In the Buddhist world, this isn’t the case. While Christian ideals/human rights/equality/etc are gaining strength over here, they are not the cultural background. Instead, traditional virtues are acceptance and flux. The good East Asian, especially in the past, demonstrates his virtue and wisdom not by attempting to impose some eternal solution onto his problems, but bending, adapting and accepting the problems. Fillial piety is immensely important, and it is also fundamentally an acceptance of family as it is, even when it is bad.

    To be honest, I’d be surprised if the series doesn’t end with the characters making peace with their doom or, at least, learning to accept most of what torments them.

    Liked by 1 person

    1. Interesting. You could be right. I did read somewhere where Isayama listed Stephen King’s “The Mist” as one of his influences, which might not bode well for a happy ending.

      That said, I haven’t seen that much fatalism in most of the anime I’ve watched. Or its influence is very subtle. Much of what I’ve watched has been shonen (aimed at teenage males). Seinen (aimed at adult men) might be more likely to reflect that cultural background.

      One big difference I have noticed is that antagonists in anime tend to be presented in a much more sympathetic manner than in western fiction. We typically get insights into the antagonist’s motivations and background. And even the vilest villains often have sympathetic moments. The whole good vs evil dichotomy doesn’t appear to be that much of a thing, which I do suspect reflects the cultural differences you’re describing.

      Liked by 1 person

      1. That’s true about villains in Japanese fiction. Honestly I think Korean movies take that to an even greater extent. EVERYONE gets tragic backstories in Korean cinema.

        Btw, I didn’t mean fatalism so much as acceptance. One Punch Man is a pretty good example, and that’s a very goofy series very much aimed at teenage boys.

        Liked by 1 person

          1. It seems a very western mode of thought to see the world as a place one can change to suit one’s desires. Most older cultures are more stoic and accepting. Probably the voice of experience. 🙂

            Liked by 1 person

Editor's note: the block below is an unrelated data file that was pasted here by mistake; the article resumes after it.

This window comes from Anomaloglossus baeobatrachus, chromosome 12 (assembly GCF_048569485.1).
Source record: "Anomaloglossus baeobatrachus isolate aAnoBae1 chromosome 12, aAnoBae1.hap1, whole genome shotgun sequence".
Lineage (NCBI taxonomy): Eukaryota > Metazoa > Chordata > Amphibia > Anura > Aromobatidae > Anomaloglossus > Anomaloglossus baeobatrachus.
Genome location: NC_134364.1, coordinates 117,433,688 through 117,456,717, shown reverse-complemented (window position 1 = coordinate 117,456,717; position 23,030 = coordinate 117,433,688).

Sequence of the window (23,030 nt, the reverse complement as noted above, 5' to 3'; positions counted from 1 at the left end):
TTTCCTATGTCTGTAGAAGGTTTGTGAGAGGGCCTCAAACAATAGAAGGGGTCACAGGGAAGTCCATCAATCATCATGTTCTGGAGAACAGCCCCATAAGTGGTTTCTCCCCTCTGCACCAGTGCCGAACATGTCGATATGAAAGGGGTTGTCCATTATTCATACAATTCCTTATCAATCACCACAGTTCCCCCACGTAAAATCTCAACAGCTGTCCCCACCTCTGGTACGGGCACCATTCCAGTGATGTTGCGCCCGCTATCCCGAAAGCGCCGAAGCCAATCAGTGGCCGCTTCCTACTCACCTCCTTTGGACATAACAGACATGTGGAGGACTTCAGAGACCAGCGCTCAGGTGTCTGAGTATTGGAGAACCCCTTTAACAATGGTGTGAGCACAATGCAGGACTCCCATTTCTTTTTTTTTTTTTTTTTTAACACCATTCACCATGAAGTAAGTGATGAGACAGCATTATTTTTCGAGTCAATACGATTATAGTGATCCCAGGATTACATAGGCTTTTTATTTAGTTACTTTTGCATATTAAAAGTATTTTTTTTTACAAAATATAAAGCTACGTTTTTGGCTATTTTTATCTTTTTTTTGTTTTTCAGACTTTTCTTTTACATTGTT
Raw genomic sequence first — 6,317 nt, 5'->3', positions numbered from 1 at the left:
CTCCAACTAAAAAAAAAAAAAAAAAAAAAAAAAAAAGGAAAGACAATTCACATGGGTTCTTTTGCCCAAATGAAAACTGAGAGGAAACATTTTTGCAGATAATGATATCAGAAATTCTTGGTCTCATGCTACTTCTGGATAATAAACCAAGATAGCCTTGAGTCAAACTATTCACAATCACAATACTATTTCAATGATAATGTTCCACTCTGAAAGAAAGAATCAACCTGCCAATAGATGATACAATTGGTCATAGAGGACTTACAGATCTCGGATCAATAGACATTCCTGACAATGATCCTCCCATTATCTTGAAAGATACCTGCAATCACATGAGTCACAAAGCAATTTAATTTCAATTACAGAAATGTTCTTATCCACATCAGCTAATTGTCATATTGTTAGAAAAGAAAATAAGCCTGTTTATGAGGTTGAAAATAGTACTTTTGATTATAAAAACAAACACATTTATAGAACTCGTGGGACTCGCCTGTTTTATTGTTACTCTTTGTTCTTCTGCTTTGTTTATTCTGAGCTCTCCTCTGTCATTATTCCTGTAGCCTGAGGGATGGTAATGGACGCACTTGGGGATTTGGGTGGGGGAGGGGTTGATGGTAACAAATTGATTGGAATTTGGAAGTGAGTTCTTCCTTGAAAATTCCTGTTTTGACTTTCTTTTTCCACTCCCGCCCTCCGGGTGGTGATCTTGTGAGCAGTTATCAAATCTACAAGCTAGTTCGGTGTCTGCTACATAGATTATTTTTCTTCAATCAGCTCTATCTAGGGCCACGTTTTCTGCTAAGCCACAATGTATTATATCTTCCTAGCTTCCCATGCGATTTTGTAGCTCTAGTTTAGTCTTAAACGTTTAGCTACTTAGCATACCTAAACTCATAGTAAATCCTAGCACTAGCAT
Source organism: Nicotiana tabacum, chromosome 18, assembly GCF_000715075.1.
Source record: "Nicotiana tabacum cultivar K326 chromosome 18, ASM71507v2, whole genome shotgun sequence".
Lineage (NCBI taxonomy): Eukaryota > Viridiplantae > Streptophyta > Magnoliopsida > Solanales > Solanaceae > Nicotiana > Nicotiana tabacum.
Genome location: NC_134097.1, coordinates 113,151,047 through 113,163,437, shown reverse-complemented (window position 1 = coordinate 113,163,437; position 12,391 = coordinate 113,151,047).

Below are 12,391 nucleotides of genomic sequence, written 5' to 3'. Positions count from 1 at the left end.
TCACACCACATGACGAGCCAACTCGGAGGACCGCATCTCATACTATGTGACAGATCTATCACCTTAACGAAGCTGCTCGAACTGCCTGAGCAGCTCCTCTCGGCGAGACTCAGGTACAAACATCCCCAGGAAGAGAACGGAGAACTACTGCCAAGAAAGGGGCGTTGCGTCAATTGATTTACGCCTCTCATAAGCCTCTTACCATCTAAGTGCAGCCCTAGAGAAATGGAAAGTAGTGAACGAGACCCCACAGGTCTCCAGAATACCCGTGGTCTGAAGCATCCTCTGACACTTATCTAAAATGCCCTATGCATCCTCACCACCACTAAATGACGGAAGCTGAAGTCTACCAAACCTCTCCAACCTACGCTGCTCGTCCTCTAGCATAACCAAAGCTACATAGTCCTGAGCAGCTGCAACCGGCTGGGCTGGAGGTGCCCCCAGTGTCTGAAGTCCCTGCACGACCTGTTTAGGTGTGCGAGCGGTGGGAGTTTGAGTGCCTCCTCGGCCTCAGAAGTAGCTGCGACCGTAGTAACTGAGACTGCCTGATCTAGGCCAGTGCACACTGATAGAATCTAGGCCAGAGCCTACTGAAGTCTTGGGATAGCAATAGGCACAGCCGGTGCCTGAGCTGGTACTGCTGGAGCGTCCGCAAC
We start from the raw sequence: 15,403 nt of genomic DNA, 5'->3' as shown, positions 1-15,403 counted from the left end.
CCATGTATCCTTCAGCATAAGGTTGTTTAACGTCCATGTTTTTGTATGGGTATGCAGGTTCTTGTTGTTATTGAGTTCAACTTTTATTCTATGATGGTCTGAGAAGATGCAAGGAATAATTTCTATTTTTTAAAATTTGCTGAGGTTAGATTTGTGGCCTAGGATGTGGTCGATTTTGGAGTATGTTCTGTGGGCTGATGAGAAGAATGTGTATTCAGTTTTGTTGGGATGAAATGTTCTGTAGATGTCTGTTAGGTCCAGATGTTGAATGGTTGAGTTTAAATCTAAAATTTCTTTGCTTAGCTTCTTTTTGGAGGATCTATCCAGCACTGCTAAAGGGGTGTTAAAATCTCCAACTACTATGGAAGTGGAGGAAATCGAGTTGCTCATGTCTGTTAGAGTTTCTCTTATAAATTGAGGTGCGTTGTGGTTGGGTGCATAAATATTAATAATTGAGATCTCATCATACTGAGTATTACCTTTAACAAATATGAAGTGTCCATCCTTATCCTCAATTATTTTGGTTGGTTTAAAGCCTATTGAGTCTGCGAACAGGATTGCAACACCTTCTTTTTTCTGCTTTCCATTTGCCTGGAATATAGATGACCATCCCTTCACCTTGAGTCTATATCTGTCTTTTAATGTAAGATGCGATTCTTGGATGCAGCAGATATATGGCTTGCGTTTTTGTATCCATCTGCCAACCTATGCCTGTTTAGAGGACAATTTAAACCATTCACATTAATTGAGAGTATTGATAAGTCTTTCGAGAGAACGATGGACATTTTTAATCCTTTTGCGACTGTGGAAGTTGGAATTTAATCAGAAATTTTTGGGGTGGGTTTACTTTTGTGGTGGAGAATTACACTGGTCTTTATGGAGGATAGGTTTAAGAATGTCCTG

2. The key is in knowing what can be changed and what can’t. We’re often not as good at judging that as we think. I’m in management, and I frequently encounter sentiments like, “We just have to accept that we can’t do X”. The problem is I also frequently observe when we try to do X anyway, that sentiment turns out to be wrong.

            So I’m in the camp that doesn’t want to go gentle into that good night.

            Liked by 1 person

          3. Very much agreed about knowing the difference.

            I think a lot of the difference in background comes down to population density. East Asia has, for millennia now, had much higher population densities than the West. This, I believe, explains the greater emphasis on getting along and accepting roles since rabble rousers have so much opportuntity to cause trouble in the East. In the West, traditionally, we can just kick the trouble makers out into the neighboring empty river valley and be done with them.

            This is why, I think, Westerners tend to see East Asians as passive and domesticated (which is not based on nothing) and East Asians tend to see Westerners as ego-maniacal (which is also not based on nothing).

            Liked by 1 person

          4. I recently read somewhere that the population densities might come from the types of soil available, when various agricultural techniques were developed (much earlier in the east than in the west), and the resulting predictability of agricultural yields.

            It’s likely what gives countries like China a long autocratic tradition, since the more consistent agricultural yields, and the resulting predictable taxable incomes, allowed for a more developed bureaucracy much earlier. In the east, bureaucracies have much deeper cultural roots than in the west, where they’re only viewed as a necessary evil of the modern world.

            Liked by 1 person

          5. That’s definitely part of it. Rice is, if you have the right climate, just a very high-yield crop.

            And you are correct about the bureaucracy. In the modern world we are generally subject to democracy and bureaucracy. The democracies without bureaucracies tended to collapse when they got too big and the bureaucracies without democracy tended to ultra-conservatism. I don’t think it’s a coincidence that the first modern, rich states, followed in the wake of Marco Polo.

            I was actually doing some research on the 과거 (ghwa-geo) test in Korea for my Korean Education History class. This was the system of imperial examinations that got you into the bureaucracy. In Korea this test dates from the Three Kingdoms period at least, and potentially as far back as Wiman Joseon.



            In China it’s even older, going back to the pre-imperial Spring and Autumn Period.

            Anyway, I mention this because in the late 19th century, the US was looking into making a civil service exam. The political opposition based their argument around the idea that “we don’t want to be Chinese.”

            So clearly, people in the past shared your view.

            Liked by 1 person

          6. Interesting. Thanks!

            I’m not anti-Chinese (in terms of people or culture) by any stretch, although it is fair to say I’m anti-authoritarian, and I’m not a Stoic. My views lean more Epicurean.

            Liked by 1 person

          7. Hahaha, understood.

            That said, I think it’s very easy to overestimate how much power the East Asian despots really have/had. That bureaucracy is a difficult horse to break in many cases!

            Liked by 1 person